Once a removing defendant calculates that the plaintiff's complaint seeks over $75,000.00, "the case stays in federal court unless it is legally certain that the controversy is worth less than the jurisdictional minimum." Sadowski, 441 F.3d at 542. Based on allegations in Brandt's complaint, the Fund has calculated that Brandt seeks more than $75,000.00. See Sadowski, 441 F.3d at 541 (A removing defendant can establish the amount in controversy "by calculation from the complaint's allegations."). Thus, if the Fund's calculation is correct and Brandt has not proven otherwise to a legal certainty, the amount in controversy requirement is met and the case properly remains in federal court.

Count I of plaintiff's complaint alleges damages in the amount of $73,365.00. Count II does not allege an exact monetary amount, but, given Count I's $73,365.00 allegation, this case meets § 1332's amount in controversy requirement as long as Count II seeks more than $1,635.00.

In Count II, Brandt seeks "the maximum penalty allowable pursuant to 215 ILCS 5/155." 215 ILCS 5/155 provides:

In any action . . . against a company wherein there is in issue the liability of a company . . . for an unreasonable or vexatious delay in settling a claim, and it appears to the court that such action or delay is vexatious and unreasonable, the court may allow as part of the taxable costs in the action reasonable attorney fees, other costs, plus an amount not to exceed any one of the following amounts:

(a) 60% of the amount which the court or jury finds such party is entitled to recover against the company, exclusive of all costs;

(b) $60,000;

(c) the excess of the amount which the court or jury finds such party is entitled to recover, exclusive of costs, over the amount, if any, which the company offered to pay in settlement of the claim prior to the action. 215 ILCS 5/155.

Plaintiff argues that "the maximum penalty allowable" under this statute is less than $1,635.01 because no attorney's fees accrued pre-filing and only pre-filing attorneys' fees count toward the amount in controversy. The statute, however, authorizes "reasonable attorney fees . . . plus an amount not to exceed any one of [three specified amounts]." See 215 ILCS 5/155 (emphasis added). The total amount awardable under the statute is not limited by the caps in (a)-(c); attorney's fees are available in addition to an amount not to exceed those caps. Thus, as long as the caps on that amount are all over $1,635.00, the additional putative amount will put the amount in controversy over $75,000.00 even without considering attorneys' fees.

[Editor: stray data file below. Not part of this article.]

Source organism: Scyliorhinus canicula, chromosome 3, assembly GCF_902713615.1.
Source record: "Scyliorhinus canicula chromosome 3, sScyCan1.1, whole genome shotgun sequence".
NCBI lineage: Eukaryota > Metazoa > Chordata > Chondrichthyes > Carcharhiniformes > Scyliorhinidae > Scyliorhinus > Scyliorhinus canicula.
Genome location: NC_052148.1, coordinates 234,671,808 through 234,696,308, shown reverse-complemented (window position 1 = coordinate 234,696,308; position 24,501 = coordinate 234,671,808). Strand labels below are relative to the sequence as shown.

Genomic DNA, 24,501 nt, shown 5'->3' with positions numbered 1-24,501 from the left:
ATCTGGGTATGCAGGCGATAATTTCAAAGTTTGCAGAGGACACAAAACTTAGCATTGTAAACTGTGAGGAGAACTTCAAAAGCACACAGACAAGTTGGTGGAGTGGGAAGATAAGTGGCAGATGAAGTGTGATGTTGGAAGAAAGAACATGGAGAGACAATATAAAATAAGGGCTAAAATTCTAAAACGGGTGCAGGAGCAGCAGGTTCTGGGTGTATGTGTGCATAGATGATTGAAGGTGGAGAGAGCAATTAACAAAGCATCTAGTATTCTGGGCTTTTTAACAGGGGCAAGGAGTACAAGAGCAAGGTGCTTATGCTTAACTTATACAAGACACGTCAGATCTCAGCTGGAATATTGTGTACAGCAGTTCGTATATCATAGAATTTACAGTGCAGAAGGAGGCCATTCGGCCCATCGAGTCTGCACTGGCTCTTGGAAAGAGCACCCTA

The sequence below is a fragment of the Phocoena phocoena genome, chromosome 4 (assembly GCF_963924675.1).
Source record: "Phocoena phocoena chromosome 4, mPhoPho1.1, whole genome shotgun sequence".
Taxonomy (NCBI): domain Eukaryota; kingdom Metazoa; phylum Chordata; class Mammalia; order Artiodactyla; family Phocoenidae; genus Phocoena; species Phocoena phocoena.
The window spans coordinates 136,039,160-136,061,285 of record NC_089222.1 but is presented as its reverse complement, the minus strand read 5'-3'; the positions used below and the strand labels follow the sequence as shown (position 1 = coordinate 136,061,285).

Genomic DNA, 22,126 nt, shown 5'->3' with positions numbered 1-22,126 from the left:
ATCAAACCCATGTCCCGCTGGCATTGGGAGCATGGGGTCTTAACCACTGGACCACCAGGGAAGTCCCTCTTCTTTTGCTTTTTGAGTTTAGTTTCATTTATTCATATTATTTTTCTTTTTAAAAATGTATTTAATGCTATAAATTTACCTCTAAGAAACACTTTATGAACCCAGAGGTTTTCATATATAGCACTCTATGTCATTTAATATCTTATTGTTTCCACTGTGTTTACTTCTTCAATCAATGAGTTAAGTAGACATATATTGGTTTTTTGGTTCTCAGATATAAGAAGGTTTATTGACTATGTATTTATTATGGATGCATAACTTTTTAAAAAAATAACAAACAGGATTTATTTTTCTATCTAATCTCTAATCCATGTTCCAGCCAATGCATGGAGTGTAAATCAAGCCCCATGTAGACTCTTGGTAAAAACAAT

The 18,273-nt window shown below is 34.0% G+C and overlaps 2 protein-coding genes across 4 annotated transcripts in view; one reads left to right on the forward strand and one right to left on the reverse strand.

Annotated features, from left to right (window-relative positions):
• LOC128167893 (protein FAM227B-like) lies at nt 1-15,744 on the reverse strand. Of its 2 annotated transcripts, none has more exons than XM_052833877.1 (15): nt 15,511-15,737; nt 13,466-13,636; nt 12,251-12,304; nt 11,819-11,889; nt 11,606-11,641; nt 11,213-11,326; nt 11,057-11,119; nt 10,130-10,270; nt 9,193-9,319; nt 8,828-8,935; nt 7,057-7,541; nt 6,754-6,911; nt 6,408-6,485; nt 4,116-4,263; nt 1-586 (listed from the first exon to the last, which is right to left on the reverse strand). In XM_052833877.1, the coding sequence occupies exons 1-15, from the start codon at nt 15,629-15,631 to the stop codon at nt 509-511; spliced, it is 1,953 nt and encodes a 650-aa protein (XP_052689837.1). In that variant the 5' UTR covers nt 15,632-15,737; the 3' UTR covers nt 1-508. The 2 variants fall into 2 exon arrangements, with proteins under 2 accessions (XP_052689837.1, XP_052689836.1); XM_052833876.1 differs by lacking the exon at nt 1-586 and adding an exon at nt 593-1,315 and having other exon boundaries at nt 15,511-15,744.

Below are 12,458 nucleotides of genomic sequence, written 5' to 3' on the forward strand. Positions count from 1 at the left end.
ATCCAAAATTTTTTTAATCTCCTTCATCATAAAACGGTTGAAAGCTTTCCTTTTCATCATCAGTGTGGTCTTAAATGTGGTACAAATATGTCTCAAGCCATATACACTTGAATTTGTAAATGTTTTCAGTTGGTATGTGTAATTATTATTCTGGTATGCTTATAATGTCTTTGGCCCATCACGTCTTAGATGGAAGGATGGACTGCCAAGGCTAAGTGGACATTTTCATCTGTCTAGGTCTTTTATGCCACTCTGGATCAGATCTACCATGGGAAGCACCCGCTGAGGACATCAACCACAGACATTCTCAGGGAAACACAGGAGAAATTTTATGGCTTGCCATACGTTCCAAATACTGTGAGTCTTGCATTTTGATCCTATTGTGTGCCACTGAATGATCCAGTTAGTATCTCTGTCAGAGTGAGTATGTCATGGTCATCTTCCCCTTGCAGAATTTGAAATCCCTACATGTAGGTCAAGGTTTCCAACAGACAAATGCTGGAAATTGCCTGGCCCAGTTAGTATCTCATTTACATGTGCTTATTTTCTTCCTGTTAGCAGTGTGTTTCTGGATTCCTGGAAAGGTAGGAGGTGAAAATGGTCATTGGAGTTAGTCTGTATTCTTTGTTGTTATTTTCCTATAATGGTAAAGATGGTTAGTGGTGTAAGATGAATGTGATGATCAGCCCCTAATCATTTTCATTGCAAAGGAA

The putative amount places the amount in controversy over the jurisdictional minimum, as the caps on the putative amount are all greater than $1,635.00. Cap (a) is greater than $1,635.00 because the court or jury could find that plaintiff is entitled to up to $73,365.00, and 60% of that amount is $44,019.00. Cap (b), $60,000, is obviously greater than $1,635.00. The only way that cap (c) would not exceed $1,635.00 would be if the Fund had offered Brandt a settlement of more than $73,365.00. Plaintiff does not allege that the Fund made such an offer. Therefore, it does not appear to a legal certainty that the Fund was incorrect in its calculation that the amount in controversy exceeds $75,000.00. The case stays in federal court.

In sum, this Court has jurisdiction over the case at bar. The parties are completely diverse, no defendant is a citizen of the forum state, and the amount in controversy exceeds $75,000.00. Thus, removal was proper, and Brandt's motion to remand is denied.

III. Conclusion

For the reasons set forth above, the Court denies plaintiff's motion for remand.

George M. Marovich United States District Judge